The main differences between our calculation and [20] are that they used a monoenergetic () angular electron distribution and a virtual aperture size, and the values of and are controlled by the linear and angular magnifications of the lens. However, in the present work, the line shape simulations used a Monte Carlo approach in which both entry position and launching angle were randomly sampled independently over the values and , assuming uniform illumination of the entry aperture region  mm for a pass energy of  eV assuming a Gaussian distribution of  eV (FWHM).

4. Conclusions

Using computer simulation, we have investigated the characteristic features of the biased paracentric HDA for different values of the entry biasing parameter at the three entry positions  mm, 100 mm, and 112 mm and compared the theoretical predictions with experimental results reported in [20]. Overall, the two biased paracentric entry configurations showed good focusing characteristics and were found to be superior to the conventional centric HDA. We have also analyzed numerically the consequences of misalignments of the input lens, especially for the case of  mm. For  mm and 112 mm, simulation and experiment are consistent within an experimental uncertainty, and a small deviation of about 6% of the calculated energy spectra from that measured experimentally is observed. However, the maximum deviation is about 30% as found in the case of  mm.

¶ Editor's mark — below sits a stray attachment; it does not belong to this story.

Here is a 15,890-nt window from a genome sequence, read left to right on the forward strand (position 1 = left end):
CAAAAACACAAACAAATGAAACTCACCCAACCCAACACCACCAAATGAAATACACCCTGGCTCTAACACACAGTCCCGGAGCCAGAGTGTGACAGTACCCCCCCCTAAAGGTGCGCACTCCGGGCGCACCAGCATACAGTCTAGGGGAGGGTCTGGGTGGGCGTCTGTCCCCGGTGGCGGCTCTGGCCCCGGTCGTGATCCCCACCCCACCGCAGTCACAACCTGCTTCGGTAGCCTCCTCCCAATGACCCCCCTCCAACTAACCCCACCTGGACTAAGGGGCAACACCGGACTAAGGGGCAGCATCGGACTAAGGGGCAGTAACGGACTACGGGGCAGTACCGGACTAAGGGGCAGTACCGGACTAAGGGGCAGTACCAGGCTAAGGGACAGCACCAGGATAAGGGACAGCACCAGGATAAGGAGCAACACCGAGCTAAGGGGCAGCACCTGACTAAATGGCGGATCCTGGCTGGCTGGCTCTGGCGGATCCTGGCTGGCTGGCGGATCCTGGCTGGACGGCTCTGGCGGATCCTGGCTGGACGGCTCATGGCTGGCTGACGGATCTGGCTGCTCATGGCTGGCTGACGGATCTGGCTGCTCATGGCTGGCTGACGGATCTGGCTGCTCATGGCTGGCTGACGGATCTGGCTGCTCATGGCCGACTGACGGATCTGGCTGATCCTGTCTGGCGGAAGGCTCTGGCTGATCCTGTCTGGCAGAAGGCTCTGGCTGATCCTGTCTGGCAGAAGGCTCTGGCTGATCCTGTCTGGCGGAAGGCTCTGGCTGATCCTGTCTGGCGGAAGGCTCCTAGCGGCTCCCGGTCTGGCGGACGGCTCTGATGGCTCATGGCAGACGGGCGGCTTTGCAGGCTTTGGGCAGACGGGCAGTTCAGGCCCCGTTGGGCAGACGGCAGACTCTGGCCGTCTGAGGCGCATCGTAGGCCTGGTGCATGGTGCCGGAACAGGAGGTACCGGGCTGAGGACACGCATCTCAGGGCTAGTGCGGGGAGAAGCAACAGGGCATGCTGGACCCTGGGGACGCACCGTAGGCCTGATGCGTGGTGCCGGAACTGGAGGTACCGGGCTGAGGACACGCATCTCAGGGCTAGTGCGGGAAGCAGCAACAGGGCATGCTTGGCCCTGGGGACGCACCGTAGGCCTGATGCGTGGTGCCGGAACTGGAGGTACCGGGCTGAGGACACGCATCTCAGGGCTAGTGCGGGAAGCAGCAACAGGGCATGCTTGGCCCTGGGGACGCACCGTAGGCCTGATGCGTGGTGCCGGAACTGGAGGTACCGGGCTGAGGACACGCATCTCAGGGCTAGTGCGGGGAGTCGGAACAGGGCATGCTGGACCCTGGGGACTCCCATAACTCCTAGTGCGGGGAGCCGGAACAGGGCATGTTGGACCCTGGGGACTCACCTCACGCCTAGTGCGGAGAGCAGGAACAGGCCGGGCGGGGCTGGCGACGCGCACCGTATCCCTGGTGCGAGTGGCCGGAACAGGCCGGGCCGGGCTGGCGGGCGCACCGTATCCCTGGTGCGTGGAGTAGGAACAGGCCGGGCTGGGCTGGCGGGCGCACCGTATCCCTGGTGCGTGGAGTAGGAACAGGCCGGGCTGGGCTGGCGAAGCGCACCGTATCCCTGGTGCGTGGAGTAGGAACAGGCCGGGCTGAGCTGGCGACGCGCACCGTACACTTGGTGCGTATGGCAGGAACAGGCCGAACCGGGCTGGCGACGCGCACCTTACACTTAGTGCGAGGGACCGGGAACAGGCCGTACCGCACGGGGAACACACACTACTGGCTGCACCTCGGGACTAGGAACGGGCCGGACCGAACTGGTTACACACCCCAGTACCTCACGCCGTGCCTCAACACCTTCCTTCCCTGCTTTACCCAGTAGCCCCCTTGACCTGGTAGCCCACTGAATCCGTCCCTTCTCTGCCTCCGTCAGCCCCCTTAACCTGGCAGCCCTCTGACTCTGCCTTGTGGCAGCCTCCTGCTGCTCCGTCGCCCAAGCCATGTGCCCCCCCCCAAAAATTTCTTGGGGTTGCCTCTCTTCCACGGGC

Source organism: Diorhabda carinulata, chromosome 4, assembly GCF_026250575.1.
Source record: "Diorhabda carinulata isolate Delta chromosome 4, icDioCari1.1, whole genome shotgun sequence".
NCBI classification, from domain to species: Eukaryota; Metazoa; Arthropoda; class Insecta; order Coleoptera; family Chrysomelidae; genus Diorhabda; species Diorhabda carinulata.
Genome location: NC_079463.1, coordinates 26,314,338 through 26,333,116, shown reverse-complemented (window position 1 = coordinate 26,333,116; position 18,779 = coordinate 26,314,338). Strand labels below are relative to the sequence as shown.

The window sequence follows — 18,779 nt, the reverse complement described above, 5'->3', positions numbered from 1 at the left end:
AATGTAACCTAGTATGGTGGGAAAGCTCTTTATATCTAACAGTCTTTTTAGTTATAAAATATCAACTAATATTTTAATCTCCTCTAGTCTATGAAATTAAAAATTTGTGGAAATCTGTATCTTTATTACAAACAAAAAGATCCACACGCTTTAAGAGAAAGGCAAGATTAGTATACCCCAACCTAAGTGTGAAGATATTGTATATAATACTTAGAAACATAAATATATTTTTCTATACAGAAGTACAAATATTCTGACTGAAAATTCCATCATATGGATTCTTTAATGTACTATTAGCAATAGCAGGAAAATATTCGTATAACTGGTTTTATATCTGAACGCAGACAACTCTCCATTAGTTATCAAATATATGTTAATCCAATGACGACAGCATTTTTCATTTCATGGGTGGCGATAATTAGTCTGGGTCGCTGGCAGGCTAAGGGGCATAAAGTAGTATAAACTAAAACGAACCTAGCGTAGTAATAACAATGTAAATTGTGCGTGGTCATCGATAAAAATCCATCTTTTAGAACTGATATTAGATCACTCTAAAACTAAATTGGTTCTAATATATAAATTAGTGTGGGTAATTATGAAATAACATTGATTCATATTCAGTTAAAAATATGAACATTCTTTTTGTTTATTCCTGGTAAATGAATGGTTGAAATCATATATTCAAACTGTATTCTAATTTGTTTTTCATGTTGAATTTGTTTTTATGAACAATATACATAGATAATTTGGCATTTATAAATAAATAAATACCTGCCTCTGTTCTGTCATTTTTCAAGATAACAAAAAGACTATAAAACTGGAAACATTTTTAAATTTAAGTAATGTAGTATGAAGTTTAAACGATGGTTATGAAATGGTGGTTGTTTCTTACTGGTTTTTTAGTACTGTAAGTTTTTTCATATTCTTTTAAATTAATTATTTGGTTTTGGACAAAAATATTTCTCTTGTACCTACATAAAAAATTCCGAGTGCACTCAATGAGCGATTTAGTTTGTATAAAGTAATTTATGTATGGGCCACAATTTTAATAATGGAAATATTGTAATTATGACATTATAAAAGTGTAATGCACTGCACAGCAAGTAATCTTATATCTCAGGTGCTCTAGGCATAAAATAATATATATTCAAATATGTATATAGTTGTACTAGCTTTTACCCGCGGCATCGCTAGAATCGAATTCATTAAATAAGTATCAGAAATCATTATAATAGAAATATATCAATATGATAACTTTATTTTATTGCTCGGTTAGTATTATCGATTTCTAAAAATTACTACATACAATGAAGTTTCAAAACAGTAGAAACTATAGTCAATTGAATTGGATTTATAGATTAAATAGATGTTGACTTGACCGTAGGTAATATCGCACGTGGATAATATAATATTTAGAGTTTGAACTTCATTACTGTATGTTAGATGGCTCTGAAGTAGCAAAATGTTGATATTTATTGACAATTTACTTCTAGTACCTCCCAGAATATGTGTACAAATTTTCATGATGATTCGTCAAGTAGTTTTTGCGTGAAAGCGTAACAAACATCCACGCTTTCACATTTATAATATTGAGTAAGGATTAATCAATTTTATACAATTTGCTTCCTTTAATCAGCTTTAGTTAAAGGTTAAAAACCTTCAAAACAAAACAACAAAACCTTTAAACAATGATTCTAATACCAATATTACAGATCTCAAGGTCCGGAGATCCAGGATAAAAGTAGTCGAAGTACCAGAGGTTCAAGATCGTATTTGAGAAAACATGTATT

In the biased paracentric HDA, the input lens axis should be orthogonal to the entrance plane, and it crosses this plane exactly at a predefined entry position . Small positional and angular deviations of the input lens lead to obvious geometrical transformations of the output beam profile. It was found that the discrepancy between experiment and simulation might have been due to the misalignments of the input lens. Additionally, we have shown that the entry biasing parameter can be used for controlling the effect of misalignments. Such misalignments are inevitable in real HDAs and the knowledge concerning their influences is, therefore, helpful for designing and arranging the fringing field correction schemes.

Finally, from the experimental point of view, there need to be more scientific approaches in testing biased paracentric HDA. In the spectrometer setup used to test this analyzer, each time the entry position is changed, it is necessary to open the vacuum chamber and insert a new electron source. Of course, this is time consuming and the experimental parameters such as the heat of the filament and target gas pressure were not identical from one experiment to the other. A more sophisticated approach can be devised for the paracentric HDA so that the position of can be effectively varied without breaking vacuum. In addition, the energy distribution of the electron source should be minimized by using an electron monochromator or autoionization peaks of noble gases can be recorded instead of the elastic peaks.

Conflict of Interests

The author declares that there is no conflict of interests regarding the publication of this paper.


The author would like to thank David J. Manura of SIS for his help with various SIMION issues.